This is the year of bluster and pomposity among some Republicans. First, Donald Trump says that although he doesn’t know the difference between Hamas and Hezbollah, he’ll know all he needs to in 24 hours. Then, of course, he’ll be the greatest foreign policy President we’ve ever seen. Twenty-four hours, that’s all it will take. Today, Dick Cheney said that by agreeing to the Iran deal the U.S. “agreed to guarantee that the means of its own destruction” will have been given to Iran. “Madness,” he called it…Read More
Are we on a “fools errand” for trying to (successfully) train Shia to fight ISIS and stabilize Iraq?
Last week we introduced the thesis that “peace candidate” Obama embraced Bush era policies in Iraq that have badly backfired. Now we are flailing about in search of a viable strategy to deal with Syria as well. Essentially, ever since we mistakenly failed to keep elements intact from Hussein’s Republican Guard we had become the law and order stabilizer of Iraq. At enormous cost of treasure and lives both among our forces and Iraqis themselves. The hostile sectarian nature of Iraq, primarily between the Sunni and Shia branches of Islam, dominates the thinking and fighting on the ground. About six million Kurdish peoples with their own agenda of an independent Kurdistan live in Iraq, mostly in the northwest. Saddam Hussein was an ethnic Sunni as were the Republican Guard soldiers. The Shia, who trace their roots across the eastern border with Iran, number about half of Iraq’s population. They live mostly in an area of eastern Iraq, from Baghdad south. Iraq is the site of the Shiite holy...Read More
President Barack Obama was elected on a platform that emphasized getting out soldiers out of Iraq. Through much controversy he managed to get most of our combat forces back home, but the serious question remains whether by doing so he contributed to the ISIS growth in Iraq. Similar concerns have been voiced over his caution in supporting the hodge-podge of anti-Assad groups in Syria. Some of these are friendly to the United States, some very much problematic, some downright hostile and potentially dangerous to both our interests in the region and to peace in the area in general. Not that those who are hostile to the U.S. are at all shy about asking us for weapons and air support. Whatever moves we make in Iraq or Syria seem to be fraught with traps and incredibly costly tabs. We have spent so much in this war to date that for those monies we could have provided free college tuition and medical care for years to come. Each “grand strategy” that...Read More
Attempt to retake Ramadi with Shia militia (and some Sunnis begins). Yemen update: Peace talks in Geneva
In recent weeks, we have tried to explain the fall of Ramadi in the Anbar Provence of Iraq and the crisis in Yemen where the Outhouse’s had effectively taken over the government and the key cities of Sana’a and Aden. In Ramadi, the government’s army forces, who received training at the hands of the U.S. Army trainers, once again ran from their positions leaving many of their U.S. provided arms behind for the successful ISIS victors. In Yemen, the sobriquets “terrorist” and “Iranian surrogate” were loosely applied to the Houthis. This ignored the fact that the Shia Houthis were formed to fight al Qaeda in Yemen and were supported by the former leader of Yemen, the Sunni Ali Abdullah Saleh. I argued that historically the Houthis were always willing to negotiate, recognizing the minority position that Shia occupy in Yemen. In Ramadi as in the rest of Anbar, the population is overwhelmingly Sunni. The government forces are Shia and not very effective at fighting ISIS. The key...Read More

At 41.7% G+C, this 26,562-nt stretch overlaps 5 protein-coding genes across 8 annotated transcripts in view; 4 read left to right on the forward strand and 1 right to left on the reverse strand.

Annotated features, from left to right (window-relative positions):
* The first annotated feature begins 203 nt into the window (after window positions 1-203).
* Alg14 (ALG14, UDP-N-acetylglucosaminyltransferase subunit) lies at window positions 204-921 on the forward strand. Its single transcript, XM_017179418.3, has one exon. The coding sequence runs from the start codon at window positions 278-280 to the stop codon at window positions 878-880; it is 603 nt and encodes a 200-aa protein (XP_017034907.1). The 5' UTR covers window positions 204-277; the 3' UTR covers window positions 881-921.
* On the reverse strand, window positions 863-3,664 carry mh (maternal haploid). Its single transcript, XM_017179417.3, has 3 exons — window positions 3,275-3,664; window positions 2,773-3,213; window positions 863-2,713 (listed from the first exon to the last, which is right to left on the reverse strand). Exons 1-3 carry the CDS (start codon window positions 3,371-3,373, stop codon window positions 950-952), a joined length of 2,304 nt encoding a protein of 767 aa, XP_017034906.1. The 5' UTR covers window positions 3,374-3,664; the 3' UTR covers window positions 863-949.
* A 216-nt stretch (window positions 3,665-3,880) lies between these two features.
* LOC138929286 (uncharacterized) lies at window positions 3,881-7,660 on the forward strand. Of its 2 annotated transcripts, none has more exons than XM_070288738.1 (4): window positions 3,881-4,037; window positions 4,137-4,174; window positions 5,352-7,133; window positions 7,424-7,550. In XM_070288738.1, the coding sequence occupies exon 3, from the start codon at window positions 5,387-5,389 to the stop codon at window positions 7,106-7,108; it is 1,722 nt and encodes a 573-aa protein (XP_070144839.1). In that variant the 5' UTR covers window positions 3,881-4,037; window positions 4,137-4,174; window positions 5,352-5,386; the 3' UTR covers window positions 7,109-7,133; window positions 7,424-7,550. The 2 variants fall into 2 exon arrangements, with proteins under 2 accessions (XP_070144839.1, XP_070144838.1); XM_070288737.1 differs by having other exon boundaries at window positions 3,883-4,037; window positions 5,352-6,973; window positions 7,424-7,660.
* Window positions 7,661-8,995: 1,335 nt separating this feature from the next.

We keep hearing that we are not in the business of “nation-building.” Yet our insistence that all military aid must go through the national government in order to provide a unified, integrated Iraq, clearly is nation-building. And like many such efforts, this one seems elusive to the edge of calling it impossible. We’ve had how many years now, from Bush to Obama, where the Shia dominated government has failed to take the suggested steps towards integrating the Kurds and Sunnis into a national unified Iraq? Simply put, the Shia national forces have no will to fight. And the Shia don’t trust the Sunni Militia after years of Saddam Hussein. Hussein was a Sunni, though he eschewed any religious power in his Baath Party rule of Iraq. Embarrassed by their troops’ helter-skelter retreats in Mosul, and more recently in Ramadi where they left valuable weapons behind in their rush to run from the battles—even when they significantly out numbered their ISIS opponents–Shia governmental leaders have yielded the battlefield to...Read More
This past week, Senate Armed Services Chairman John McCain took advantage of the fall of Ramadi to attack, once again, President Obama’s foreign policies in the Middle East. He was especially critical of the ad hoc nature of our responses to instability in that region. He called for increased U.S. military presence in Iraq. Three points should be understood: 1) McCain rarely passes up an opportunity to attack President Obama, often with quite personal attacks, 2) He has called for more military involvement in every Middle Eastern crisis since the Arab Spring–and generally elsewhere as well, 3) Criticisms of American Foreign Policy as reactive, and not embracing some grand strategy, have been made throughout the past century, encompassing administrations of both parties. Let’s take a look at each of these three points. The first one involves some personal vendetta, perhaps a carry over from the 2008 Presidential campaign in which he was defeated by Obama. To understand fully the personal nature of his attacks on the President would...Read More